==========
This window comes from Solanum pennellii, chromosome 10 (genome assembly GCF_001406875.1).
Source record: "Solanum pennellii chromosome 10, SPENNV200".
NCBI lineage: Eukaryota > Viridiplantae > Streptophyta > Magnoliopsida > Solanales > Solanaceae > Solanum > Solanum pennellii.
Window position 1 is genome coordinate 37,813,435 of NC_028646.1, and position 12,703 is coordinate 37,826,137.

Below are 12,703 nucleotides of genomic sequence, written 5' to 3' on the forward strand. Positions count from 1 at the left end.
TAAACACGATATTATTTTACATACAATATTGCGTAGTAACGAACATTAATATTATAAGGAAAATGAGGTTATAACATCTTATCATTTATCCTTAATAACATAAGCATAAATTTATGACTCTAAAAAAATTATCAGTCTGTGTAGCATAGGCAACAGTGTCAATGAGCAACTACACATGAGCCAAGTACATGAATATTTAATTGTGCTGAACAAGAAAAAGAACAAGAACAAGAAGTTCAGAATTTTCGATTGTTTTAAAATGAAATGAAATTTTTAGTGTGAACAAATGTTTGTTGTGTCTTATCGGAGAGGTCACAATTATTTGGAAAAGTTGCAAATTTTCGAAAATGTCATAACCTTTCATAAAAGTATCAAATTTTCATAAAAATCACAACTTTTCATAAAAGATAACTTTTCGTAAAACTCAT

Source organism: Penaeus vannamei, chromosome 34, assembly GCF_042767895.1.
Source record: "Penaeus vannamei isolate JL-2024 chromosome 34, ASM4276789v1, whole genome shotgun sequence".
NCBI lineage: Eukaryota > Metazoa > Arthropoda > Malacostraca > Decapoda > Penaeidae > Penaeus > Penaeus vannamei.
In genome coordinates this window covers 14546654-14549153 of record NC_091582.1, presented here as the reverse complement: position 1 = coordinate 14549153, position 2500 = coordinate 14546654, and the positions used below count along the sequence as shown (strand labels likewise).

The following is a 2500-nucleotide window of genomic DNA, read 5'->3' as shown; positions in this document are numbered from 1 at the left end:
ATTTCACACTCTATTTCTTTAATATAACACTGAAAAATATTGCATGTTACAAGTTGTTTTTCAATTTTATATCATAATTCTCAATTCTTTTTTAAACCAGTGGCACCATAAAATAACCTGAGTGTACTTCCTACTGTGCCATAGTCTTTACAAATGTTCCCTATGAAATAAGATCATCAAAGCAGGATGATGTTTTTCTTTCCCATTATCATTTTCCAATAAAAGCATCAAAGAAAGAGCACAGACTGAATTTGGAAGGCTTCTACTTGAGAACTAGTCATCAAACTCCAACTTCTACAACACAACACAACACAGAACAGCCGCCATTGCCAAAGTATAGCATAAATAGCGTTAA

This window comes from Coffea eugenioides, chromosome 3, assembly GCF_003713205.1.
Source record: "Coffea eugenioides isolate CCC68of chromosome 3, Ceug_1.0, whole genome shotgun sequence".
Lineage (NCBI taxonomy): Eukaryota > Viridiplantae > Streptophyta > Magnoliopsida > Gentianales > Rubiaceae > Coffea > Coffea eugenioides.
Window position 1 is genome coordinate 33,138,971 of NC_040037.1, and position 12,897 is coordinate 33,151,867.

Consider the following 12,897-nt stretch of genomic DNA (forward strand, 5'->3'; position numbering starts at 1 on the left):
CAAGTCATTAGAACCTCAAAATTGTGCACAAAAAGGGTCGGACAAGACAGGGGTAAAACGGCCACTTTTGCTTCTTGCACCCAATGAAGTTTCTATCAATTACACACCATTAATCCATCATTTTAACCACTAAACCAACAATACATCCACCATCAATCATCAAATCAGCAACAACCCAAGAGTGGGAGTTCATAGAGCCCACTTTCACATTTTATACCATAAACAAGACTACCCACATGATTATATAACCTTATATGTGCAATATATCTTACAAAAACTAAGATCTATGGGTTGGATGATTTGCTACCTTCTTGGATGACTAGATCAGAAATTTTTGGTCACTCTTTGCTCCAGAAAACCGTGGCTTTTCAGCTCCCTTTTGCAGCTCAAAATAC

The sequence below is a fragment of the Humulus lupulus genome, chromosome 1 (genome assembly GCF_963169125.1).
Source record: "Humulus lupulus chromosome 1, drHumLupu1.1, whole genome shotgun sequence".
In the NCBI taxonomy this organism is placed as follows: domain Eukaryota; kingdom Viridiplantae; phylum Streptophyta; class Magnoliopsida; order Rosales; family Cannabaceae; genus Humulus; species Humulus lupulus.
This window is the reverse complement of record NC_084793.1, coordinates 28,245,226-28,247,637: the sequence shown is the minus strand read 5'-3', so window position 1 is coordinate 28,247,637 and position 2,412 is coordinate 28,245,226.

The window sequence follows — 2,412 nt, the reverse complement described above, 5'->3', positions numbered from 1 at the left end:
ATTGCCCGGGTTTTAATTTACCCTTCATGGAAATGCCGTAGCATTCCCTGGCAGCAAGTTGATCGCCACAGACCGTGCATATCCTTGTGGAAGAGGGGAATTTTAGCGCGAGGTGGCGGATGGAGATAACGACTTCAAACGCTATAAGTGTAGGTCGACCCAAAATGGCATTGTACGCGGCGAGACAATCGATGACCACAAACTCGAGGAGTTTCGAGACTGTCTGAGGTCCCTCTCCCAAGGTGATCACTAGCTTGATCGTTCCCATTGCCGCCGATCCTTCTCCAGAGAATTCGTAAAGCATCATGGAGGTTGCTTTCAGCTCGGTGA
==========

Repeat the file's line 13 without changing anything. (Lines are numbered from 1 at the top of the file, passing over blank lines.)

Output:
This window comes from Coffea eugenioides, chromosome 3, assembly GCF_003713205.1.